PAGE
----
At the international level, Okorocha’s love and administrative orientation towards technical education and infrastructural development is seen by international development partners as the missing critical elements needed by Africa’s biggest economy and the largest black nation to realize its full potentials in the comity of emerging economies. His frugal approach to fiscal issues is also big bait in a country struggling with executive extravagancy and corruption in a way that keeps foreign investors at bay, inhibit foreign direct investment to a considerable extent, and critically affect GDP. Like Ukraine’s new elected Petro Proschenko, Okorocha’s mindset as a businessman makes him the best candidate to get the best from Nigeria’s commercial relations with business oriented economies like China and other such powers. And like India’s Nerandra Modi, Okorocha’s fiscal disposition will check the excesses of a petrodollar based economy like Nigeria.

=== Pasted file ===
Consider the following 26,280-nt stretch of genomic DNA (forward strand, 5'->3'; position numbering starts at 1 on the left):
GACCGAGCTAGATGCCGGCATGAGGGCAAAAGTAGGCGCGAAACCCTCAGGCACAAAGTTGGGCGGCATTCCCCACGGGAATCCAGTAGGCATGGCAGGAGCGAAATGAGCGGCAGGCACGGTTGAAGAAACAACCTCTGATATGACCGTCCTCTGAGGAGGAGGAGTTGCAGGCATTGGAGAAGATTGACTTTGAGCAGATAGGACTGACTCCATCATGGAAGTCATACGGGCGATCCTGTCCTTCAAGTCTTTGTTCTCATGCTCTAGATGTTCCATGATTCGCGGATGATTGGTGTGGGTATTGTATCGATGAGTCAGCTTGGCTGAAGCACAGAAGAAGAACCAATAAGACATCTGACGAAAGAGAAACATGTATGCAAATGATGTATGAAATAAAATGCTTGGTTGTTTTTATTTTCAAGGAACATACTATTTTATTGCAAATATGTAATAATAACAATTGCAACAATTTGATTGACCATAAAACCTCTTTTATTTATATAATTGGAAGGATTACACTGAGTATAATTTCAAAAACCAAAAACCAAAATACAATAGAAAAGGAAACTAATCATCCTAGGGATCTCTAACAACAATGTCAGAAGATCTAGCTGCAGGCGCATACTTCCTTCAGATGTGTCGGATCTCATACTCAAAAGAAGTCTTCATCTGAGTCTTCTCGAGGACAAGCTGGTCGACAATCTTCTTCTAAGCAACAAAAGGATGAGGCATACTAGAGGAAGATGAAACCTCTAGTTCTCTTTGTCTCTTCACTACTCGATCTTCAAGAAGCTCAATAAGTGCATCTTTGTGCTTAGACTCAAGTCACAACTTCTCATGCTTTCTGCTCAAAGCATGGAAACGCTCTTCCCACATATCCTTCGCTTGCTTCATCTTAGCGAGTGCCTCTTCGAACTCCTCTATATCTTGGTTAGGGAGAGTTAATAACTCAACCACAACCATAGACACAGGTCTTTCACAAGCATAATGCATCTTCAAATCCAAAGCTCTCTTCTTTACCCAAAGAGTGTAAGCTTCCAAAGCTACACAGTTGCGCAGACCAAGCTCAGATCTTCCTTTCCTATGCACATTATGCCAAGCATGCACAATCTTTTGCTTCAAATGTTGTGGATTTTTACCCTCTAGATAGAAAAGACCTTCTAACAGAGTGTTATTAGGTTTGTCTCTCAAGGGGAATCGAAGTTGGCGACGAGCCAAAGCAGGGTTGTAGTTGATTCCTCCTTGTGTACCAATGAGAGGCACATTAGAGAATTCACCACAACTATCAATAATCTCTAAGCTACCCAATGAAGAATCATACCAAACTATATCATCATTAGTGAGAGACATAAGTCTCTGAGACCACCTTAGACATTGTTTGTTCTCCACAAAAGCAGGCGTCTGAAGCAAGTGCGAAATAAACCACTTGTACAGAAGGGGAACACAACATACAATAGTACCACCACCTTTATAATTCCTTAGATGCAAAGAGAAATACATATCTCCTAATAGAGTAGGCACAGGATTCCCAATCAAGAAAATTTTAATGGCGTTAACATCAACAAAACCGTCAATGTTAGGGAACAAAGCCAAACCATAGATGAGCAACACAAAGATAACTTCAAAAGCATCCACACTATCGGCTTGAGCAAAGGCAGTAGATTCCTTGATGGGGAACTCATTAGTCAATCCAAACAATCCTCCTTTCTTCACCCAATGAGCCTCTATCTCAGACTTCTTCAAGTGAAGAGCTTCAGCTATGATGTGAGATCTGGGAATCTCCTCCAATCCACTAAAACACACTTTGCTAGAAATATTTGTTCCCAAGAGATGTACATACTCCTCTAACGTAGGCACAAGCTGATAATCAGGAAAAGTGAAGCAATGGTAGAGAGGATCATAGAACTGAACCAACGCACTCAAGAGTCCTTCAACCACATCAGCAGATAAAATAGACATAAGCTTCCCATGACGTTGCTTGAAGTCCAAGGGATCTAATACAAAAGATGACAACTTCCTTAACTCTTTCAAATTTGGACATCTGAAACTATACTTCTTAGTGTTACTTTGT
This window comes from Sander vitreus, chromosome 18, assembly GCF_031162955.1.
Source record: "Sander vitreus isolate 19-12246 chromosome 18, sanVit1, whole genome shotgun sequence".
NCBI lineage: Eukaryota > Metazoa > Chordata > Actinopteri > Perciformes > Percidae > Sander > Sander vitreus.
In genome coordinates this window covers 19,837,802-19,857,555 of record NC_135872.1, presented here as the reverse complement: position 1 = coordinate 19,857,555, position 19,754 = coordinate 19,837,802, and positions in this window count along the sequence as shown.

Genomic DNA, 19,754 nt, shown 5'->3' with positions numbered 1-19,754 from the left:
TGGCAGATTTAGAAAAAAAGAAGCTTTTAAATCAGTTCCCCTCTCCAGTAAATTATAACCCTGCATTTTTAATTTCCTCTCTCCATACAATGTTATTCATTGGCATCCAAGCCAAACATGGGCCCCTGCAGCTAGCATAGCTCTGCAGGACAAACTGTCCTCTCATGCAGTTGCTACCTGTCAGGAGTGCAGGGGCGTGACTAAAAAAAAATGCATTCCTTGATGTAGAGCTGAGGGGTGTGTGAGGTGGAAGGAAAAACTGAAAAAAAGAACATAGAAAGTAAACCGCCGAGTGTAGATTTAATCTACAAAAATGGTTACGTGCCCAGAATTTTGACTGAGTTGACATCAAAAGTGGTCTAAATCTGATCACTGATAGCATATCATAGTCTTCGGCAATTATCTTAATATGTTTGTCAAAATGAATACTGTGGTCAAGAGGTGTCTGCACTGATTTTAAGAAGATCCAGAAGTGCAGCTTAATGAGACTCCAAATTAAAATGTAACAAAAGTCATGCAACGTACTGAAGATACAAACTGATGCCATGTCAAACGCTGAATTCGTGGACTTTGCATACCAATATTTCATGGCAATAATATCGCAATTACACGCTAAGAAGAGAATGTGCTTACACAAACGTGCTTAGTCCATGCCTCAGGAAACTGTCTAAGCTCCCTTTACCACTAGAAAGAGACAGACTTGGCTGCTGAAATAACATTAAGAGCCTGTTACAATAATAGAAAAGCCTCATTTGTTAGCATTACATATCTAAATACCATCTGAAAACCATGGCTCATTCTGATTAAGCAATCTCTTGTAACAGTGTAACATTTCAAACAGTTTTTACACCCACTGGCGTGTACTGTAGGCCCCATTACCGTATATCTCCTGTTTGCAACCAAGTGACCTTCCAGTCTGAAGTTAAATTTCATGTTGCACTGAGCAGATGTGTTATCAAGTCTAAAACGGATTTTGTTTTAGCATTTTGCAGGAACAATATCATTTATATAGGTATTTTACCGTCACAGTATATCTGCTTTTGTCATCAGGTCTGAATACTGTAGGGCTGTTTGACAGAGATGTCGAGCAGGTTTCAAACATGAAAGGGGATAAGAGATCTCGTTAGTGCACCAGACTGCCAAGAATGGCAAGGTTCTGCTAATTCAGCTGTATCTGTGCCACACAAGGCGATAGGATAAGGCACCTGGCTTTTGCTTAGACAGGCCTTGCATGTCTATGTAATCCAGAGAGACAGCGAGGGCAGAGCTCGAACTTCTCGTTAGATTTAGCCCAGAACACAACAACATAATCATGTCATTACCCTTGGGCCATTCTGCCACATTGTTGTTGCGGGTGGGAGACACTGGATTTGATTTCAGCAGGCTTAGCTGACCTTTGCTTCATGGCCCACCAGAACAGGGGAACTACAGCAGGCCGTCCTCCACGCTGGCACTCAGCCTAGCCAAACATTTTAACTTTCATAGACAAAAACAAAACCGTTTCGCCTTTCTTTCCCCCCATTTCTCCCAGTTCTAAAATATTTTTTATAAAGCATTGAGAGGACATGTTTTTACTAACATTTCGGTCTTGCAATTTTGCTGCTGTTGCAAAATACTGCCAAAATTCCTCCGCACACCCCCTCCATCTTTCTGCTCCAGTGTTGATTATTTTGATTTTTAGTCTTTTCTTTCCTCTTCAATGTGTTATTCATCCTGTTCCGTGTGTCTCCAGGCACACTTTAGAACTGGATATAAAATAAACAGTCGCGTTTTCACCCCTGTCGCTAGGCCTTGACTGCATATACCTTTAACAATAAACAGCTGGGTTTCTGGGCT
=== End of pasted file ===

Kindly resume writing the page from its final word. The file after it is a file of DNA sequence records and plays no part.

As the 2015 elections approach, there is no doubt that game will be highly contentious. The rookies that will play the chase for opposing forces are keenly watched and there is no sign any party is willing to bulge. PDP and APC are deploying the best of their strategists and best of propaganda machinery. Among all, the Imo state governor, Anayo Rochas Okorocha, is both a threat and a bride at home and the center, and his candidature is sure to alter equations and change traditional political paradigms in a very radical way. Backed by his deputy and most consummate ally, Prince Eze Madumere, Okorocha is holding the polity tight in Imo state and counts on his record high performance to give his party a comeback card. At the national level, President Jonathan and his team are fully aware that Okorocha represents real threat. And with the primary elections of the APC party almost here, Okorocha’s candidacy for the presidential seat represents a great potential for his opposition APC’s victory at the polls in 2015. As all sides of the game surface, and the rookies and old folks that will play it show their faces across the spectrum, how all these will play out will be keen watched. Long Live Nigeria!
Okwuaku A. I. Okwuaku, a Media Strategist and analyst, writes from Owerri